When I search for docker-related topics online, it almost seems to me that there are two trains of thought for the most part:
Those who use a full docker / docker-compose setup for local development.
Those who hate and/or fear docker and would rather just install and do everything locally.
I believe either of these is a valid approach – whatever feels right to you. Of course it does also depend on how your company / team works.
But I’d like to introduce you to a third way of working on a project – sprinklings of docker, I call it 😀.
The idea is essentially to just use docker for certain things in a project as you develop it locally.
This is how I tend to work, but is by no means what I would call “the right way”; it’s just what works best for me.
I am primarily a Laravel developer, and work as such at the excellent company – and Laravel Partner – Jump 24.
As I am a php developer, it stands to reason that I have
php installed on my system. I also have
installed, so I can run a php application locally and serve it at a
local domain without needing docker.
Historically, when I would need a MySQL database (which is often the case) I would have gotten MySQL installed on my system.
Which is fine.
But I’m becoming a bit of a neat freak in my older age and so want to keep my computer as clean as possible within reason.
So what I do now is start a new docker container for MySQL and connect to that instead:
# Bash command to start up a docker container with MySQL in it # And use port 33061 on my local machine to connect to it. docker run \ --name=mysql \ --publish 33061:3306 \ --env MYSQL_DATABASE=my_disposable_db \ --env MYSQL_ROOT_PASSWORD=password \ --detach mysql
Then in my Laravel
.env configuration I would add
DB_HOST=0.0.0.0:33061 DB_DATABASE=my_disposable_db DB_USERNAME=root DB_PASSWORD=password
The benefit of working this way is that if anything happens to my MySQL container – any corruptions or just ending up with a whole mess of databases old and new in there, I can just destroy the container and start a new one afresh.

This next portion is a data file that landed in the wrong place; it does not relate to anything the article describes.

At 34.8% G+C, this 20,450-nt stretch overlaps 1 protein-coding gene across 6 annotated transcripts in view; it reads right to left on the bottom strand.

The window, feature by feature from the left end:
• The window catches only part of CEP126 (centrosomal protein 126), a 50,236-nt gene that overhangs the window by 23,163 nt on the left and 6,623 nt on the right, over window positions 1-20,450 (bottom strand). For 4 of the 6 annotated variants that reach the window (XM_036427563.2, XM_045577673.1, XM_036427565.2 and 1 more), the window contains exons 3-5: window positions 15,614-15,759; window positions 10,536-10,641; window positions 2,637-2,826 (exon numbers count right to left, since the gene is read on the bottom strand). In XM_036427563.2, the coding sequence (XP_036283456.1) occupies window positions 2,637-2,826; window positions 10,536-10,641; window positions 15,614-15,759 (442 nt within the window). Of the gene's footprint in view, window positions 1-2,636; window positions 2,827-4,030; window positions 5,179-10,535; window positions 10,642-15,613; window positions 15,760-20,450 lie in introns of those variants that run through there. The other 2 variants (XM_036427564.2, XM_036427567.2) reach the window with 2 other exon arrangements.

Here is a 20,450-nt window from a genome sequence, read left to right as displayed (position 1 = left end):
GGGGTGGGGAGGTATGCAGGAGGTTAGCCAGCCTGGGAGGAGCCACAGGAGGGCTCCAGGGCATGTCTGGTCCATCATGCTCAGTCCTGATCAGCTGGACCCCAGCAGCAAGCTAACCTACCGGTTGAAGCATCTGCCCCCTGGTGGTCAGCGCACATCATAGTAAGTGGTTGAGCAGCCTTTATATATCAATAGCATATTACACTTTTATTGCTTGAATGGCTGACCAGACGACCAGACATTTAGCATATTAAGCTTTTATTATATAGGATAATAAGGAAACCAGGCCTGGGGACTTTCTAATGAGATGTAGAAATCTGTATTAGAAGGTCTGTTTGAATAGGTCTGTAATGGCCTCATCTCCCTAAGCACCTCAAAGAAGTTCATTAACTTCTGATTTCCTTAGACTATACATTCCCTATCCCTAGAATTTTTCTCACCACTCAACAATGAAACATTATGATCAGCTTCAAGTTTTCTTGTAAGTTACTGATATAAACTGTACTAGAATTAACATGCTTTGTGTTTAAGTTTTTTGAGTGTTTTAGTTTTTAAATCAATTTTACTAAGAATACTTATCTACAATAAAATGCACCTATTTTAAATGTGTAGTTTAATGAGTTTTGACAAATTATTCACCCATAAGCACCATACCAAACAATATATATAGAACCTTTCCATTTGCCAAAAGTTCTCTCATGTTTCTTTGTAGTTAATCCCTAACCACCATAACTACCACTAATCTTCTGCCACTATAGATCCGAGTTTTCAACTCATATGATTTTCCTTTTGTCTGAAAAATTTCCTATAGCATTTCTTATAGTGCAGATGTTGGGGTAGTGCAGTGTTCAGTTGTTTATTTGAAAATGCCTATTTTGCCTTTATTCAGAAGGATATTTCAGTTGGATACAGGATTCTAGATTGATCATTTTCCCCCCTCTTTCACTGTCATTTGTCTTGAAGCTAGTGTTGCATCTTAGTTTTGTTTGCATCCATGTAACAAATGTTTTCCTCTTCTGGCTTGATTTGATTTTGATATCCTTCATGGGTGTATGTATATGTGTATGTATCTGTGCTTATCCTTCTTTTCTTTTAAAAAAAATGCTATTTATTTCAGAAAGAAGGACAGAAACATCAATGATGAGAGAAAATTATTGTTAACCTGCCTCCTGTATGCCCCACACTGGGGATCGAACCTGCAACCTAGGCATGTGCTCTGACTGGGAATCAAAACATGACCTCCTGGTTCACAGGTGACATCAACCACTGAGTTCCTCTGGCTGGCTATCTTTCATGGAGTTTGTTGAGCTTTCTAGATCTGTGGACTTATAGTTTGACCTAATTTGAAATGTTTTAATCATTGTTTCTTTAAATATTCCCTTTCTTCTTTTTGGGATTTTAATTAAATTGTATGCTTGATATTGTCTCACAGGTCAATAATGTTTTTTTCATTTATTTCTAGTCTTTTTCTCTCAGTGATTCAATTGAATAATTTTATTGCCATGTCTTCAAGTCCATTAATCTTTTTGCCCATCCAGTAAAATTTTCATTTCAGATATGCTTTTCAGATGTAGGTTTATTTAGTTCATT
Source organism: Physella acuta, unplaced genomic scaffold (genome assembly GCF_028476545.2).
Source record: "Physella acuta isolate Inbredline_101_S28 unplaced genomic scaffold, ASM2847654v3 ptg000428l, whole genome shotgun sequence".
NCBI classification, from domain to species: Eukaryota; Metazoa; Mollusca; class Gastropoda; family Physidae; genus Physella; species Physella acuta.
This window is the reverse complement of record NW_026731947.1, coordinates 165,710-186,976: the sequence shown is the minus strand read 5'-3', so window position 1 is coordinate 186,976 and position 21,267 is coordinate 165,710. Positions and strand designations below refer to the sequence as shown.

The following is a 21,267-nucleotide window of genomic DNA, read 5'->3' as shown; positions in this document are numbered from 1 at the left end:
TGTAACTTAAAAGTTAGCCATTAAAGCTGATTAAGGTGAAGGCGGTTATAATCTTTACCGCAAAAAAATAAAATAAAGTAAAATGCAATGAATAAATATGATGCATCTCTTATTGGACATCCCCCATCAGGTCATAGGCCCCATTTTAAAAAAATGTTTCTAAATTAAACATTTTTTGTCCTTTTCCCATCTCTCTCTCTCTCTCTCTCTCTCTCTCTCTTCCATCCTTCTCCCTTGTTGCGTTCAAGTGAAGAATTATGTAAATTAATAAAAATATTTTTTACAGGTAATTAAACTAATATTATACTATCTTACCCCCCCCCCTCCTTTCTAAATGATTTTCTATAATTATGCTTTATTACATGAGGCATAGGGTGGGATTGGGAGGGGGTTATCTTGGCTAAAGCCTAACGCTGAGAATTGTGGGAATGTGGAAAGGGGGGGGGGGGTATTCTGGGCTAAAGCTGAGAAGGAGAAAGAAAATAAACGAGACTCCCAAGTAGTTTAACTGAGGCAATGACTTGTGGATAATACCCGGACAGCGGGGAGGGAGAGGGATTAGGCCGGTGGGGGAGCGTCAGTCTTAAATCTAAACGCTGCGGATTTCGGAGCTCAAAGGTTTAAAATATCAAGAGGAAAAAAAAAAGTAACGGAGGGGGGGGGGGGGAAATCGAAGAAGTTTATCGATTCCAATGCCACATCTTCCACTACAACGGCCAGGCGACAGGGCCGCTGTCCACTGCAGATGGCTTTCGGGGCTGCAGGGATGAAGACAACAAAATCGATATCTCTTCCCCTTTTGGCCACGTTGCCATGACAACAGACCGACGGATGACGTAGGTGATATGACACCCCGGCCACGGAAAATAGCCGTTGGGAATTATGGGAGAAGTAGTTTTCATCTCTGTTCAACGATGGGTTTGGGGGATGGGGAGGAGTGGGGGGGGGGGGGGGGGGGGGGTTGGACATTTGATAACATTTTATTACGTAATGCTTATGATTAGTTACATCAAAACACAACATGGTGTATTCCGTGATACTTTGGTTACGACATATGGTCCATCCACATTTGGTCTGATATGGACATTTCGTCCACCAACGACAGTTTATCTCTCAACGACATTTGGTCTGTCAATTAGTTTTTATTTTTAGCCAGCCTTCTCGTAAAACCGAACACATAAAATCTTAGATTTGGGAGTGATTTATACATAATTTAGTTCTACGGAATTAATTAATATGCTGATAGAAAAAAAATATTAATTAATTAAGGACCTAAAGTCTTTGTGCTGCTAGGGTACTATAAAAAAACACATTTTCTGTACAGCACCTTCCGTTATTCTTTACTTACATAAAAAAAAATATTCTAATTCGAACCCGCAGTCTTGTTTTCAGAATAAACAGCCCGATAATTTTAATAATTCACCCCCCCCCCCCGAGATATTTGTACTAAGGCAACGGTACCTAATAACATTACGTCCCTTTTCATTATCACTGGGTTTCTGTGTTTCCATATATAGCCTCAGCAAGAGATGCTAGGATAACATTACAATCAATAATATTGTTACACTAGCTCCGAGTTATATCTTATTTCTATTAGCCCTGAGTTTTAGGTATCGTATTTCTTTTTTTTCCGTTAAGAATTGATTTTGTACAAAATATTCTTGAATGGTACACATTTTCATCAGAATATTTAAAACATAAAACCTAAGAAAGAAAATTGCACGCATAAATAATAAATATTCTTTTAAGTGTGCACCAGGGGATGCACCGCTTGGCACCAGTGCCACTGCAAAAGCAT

Not to mention when I want to upgrade the MySQL version im working with… or even test with a lower version.
docker container stop mysql docker container rm mysql # And then re-run the "docker run" command above. # Or even run it with different variables / ports.
The same goes for any other database engines too: Postgres; Redis; MariaDB. Any can just be started up on your system as a standalone Docker container and connected to easily from your website / app in development.
# Start a Postgres container docker run \ --name postgres \ --publish 5480:5432 \ --env POSTGRES_PASSWORD=password \ --detach postgres:11-alpine # Start a redis container docker run \ --name redis \ --publish 6379:6379 \ --detach redis # Start a Mariadb container docker run \ --name some-mariadb \ --publish 33062:3306 \ --env MARIADB_USER=example-user \ --env MARIADB_PASSWORD=my_cool_secret \ --env MARIADB_ROOT_PASSWORD=my-secret-pw \ --detach mariadb
And with them all being self-contained and able to be exposed to any port on the host machine, you could have as many as you wanted running at the same time… if you were so inclined.
I love how this approach keeps my computer clean of extra programs. And how it makes it super easy to have multiple versions of the same thing installed at the same time.
Docker doesn’t have to be scary when taken in small doses. 😊